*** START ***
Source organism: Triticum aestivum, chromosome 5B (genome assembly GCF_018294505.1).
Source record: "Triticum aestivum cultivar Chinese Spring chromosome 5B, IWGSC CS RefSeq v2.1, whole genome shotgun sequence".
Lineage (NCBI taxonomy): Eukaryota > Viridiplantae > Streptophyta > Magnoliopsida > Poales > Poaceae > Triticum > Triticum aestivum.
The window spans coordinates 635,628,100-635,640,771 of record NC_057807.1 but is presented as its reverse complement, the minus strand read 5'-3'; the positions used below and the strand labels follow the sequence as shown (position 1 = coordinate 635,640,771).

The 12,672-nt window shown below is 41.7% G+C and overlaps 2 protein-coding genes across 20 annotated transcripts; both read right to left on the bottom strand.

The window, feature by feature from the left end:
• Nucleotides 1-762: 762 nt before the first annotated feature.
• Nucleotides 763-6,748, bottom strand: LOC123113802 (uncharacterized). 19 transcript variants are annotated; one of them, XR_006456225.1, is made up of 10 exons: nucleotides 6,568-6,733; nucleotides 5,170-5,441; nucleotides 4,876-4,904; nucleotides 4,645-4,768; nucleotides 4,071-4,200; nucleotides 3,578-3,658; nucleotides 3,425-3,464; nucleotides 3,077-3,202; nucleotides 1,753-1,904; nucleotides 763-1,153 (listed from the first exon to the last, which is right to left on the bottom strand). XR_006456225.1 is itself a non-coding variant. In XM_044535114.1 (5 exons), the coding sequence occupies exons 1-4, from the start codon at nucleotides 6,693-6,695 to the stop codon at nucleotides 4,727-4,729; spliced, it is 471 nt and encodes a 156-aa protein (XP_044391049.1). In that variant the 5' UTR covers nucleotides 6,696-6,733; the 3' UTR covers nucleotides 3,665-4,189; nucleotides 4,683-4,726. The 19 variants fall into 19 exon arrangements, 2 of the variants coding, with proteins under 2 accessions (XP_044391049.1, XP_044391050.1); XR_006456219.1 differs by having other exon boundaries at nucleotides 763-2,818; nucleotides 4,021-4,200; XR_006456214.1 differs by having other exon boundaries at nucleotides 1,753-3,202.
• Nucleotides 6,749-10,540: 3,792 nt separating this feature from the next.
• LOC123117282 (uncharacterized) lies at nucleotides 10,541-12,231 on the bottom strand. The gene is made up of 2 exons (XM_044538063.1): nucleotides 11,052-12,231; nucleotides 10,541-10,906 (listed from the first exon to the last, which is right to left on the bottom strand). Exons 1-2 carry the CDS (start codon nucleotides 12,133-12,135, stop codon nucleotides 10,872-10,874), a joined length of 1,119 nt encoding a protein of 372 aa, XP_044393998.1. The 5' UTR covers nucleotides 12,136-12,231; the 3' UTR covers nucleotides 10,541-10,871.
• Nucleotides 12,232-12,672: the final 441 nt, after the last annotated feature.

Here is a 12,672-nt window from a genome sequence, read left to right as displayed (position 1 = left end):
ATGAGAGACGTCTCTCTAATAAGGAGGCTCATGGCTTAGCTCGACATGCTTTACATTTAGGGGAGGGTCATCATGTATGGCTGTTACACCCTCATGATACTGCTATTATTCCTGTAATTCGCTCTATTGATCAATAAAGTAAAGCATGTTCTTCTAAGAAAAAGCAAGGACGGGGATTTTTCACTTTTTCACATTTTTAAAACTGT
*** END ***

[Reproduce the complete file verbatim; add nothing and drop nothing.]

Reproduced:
Source organism: Triticum aestivum, chromosome 5B (genome assembly GCF_018294505.1).
Source record: "Triticum aestivum cultivar Chinese Spring chromosome 5B, IWGSC CS RefSeq v2.1, whole genome shotgun sequence".
Lineage (NCBI taxonomy): Eukaryota > Viridiplantae > Streptophyta > Magnoliopsida > Poales > Poaceae > Triticum > Triticum aestivum.
The window spans coordinates 635,628,100-635,640,771 of record NC_057807.1 but is presented as its reverse complement, the minus strand read 5'-3'; the positions used below and the strand labels follow the sequence as shown (position 1 = coordinate 635,640,771).

The 12,672-nt window shown below is 41.7% G+C and overlaps 2 protein-coding genes across 20 annotated transcripts; both read right to left on the bottom strand.

The window, feature by feature from the left end:
• Nucleotides 1-762: 762 nt before the first annotated feature.
• Nucleotides 763-6,748, bottom strand: LOC123113802 (uncharacterized). 19 transcript variants are annotated; one of them, XR_006456225.1, is made up of 10 exons: nucleotides 6,568-6,733; nucleotides 5,170-5,441; nucleotides 4,876-4,904; nucleotides 4,645-4,768; nucleotides 4,071-4,200; nucleotides 3,578-3,658; nucleotides 3,425-3,464; nucleotides 3,077-3,202; nucleotides 1,753-1,904; nucleotides 763-1,153 (listed from the first exon to the last, which is right to left on the bottom strand). XR_006456225.1 is itself a non-coding variant. In XM_044535114.1 (5 exons), the coding sequence occupies exons 1-4, from the start codon at nucleotides 6,693-6,695 to the stop codon at nucleotides 4,727-4,729; spliced, it is 471 nt and encodes a 156-aa protein (XP_044391049.1). In that variant the 5' UTR covers nucleotides 6,696-6,733; the 3' UTR covers nucleotides 3,665-4,189; nucleotides 4,683-4,726. The 19 variants fall into 19 exon arrangements, 2 of the variants coding, with proteins under 2 accessions (XP_044391049.1, XP_044391050.1); XR_006456219.1 differs by having other exon boundaries at nucleotides 763-2,818; nucleotides 4,021-4,200; XR_006456214.1 differs by having other exon boundaries at nucleotides 1,753-3,202.
• Nucleotides 6,749-10,540: 3,792 nt separating this feature from the next.
• LOC123117282 (uncharacterized) lies at nucleotides 10,541-12,231 on the bottom strand. The gene is made up of 2 exons (XM_044538063.1): nucleotides 11,052-12,231; nucleotides 10,541-10,906 (listed from the first exon to the last, which is right to left on the bottom strand). Exons 1-2 carry the CDS (start codon nucleotides 12,133-12,135, stop codon nucleotides 10,872-10,874), a joined length of 1,119 nt encoding a protein of 372 aa, XP_044393998.1. The 5' UTR covers nucleotides 12,136-12,231; the 3' UTR covers nucleotides 10,541-10,871.
• Nucleotides 12,232-12,672: the final 441 nt, after the last annotated feature.

Here is a 12,672-nt window from a genome sequence, read left to right as displayed (position 1 = left end):
ATGAGAGACGTCTCTCTAATAAGGAGGCTCATGGCTTAGCTCGACATGCTTTACATTTAGGGGAGGGTCATCATGTATGGCTGTTACACCCTCATGATACTGCTATTATTCCTGTAATTCGCTCTATTGATCAATAAAGTAAAGCATGTTCTTCTAAGAAAAAGCAAGGACGGGGATTTTTCACTTTTTCACATTTTTAAAACTGT